A residential lighting proposal that had dragged on for years and divided the Lyndale neighborhood is dead.
The City Council’s Transportation and Public Works Committee denied a pro-lighting petition on a voice vote Nov. 14. City Councilmembers Dan Niziolek (10th Ward) and Robert Lilligren (8th Ward) both represent parts of Lyndale, and both spoke against the project.
Ten residents spoke a public hearing; the vast majority opposed the lighting.
Niziolek said it was difficult to speak against the lighting. He had signed a petition in favor of the project. As a former crime-prevention specialist, he said he believed the lights would reduce crime.
"It disappoints my neighbors and my friends, as well as my wife," he said. "I value the process."
And the process, by most accounts, was flawed.
The city did not — and still does not — have a clear policy on how residents can request pedestrian lighting.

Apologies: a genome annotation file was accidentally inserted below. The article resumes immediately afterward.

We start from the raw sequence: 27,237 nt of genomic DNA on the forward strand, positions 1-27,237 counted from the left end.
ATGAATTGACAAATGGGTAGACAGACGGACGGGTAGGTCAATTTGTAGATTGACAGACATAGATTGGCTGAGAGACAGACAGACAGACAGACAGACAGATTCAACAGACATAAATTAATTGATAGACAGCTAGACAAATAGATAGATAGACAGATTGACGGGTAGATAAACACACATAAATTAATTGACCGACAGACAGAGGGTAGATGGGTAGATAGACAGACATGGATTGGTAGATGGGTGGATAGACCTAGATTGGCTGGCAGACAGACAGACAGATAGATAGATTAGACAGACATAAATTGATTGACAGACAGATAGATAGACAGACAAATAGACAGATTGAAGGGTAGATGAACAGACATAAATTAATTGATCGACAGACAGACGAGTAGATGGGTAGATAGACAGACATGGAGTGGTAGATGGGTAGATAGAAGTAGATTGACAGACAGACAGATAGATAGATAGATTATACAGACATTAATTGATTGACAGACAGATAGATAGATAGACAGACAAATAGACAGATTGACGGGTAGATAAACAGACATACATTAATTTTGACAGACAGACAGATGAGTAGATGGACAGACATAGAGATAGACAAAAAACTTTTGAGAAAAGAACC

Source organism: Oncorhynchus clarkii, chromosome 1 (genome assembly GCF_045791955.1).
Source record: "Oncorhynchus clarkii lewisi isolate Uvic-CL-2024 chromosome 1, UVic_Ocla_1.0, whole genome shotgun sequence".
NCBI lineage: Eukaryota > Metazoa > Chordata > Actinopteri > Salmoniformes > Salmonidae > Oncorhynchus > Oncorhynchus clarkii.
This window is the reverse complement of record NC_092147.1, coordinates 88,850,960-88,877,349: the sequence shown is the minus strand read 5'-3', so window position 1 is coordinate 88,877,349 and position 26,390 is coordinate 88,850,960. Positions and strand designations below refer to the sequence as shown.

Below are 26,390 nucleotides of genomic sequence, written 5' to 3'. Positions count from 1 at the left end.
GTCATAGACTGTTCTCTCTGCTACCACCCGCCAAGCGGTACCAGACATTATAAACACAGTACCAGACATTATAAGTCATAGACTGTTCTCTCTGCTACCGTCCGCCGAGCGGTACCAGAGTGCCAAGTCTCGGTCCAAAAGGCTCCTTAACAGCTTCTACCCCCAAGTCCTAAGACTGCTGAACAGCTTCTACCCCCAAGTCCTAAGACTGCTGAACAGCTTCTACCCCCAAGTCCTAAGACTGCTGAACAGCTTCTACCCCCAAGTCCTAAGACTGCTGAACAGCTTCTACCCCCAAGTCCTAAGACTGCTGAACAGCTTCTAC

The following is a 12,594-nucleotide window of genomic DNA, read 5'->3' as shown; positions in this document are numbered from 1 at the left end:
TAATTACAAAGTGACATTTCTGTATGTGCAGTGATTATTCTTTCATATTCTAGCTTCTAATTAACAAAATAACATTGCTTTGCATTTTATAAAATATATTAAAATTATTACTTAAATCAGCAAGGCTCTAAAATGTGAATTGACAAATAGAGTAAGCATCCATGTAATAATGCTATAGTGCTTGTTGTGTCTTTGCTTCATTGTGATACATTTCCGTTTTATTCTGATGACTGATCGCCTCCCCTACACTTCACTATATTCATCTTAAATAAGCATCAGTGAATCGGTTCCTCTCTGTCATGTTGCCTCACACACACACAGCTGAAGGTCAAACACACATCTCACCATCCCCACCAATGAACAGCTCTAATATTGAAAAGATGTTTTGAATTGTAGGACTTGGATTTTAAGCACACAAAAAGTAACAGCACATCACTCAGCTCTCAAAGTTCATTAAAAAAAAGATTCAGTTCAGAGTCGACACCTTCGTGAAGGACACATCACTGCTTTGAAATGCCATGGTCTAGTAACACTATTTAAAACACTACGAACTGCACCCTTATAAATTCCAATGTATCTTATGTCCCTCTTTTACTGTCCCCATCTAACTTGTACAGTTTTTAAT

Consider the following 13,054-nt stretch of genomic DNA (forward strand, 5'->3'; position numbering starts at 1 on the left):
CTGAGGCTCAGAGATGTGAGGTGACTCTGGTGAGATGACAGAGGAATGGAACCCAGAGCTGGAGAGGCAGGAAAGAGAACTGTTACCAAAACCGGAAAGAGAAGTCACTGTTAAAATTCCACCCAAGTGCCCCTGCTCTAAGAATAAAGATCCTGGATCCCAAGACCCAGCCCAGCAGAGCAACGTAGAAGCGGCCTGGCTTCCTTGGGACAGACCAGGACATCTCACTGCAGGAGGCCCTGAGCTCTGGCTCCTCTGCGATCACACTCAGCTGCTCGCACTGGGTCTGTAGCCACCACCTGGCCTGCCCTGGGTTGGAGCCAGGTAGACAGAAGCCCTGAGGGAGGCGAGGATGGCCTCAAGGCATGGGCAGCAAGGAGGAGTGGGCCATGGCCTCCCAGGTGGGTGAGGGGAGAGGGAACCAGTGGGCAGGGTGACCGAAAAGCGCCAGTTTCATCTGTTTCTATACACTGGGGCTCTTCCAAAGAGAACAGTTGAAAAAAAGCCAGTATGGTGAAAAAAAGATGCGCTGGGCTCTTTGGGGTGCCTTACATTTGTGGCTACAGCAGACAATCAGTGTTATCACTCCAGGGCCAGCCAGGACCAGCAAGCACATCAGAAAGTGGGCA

Lyndale residents began circulating a petition and got what they thought was the 65 percent support they needed to trigger City Council review. As the process moved forward, the Public Works Department notified all property owners of the property tax assessment needed to pay for the lights, roughly $2,500 for an average-sized lot.
The assessment notices brought out opponents. Some criticized the process, saying they never saw a petition. After contentious neighborhood meetings, those for and against the lights worked together to do a neighborhood-wide survey.
The survey got a 23 percent response and showed that more than half of respondents opposed the lighting. Niziolek said recalculation of the original petitioned showed it has less than 65 percent neighborhood support, because of the way some renters were counted.
"We created a divisive issue for the neighborhood," said Niziolek, who has repeatedly criticized the city process.
He said he is working to develop a coherent, consistent city policy.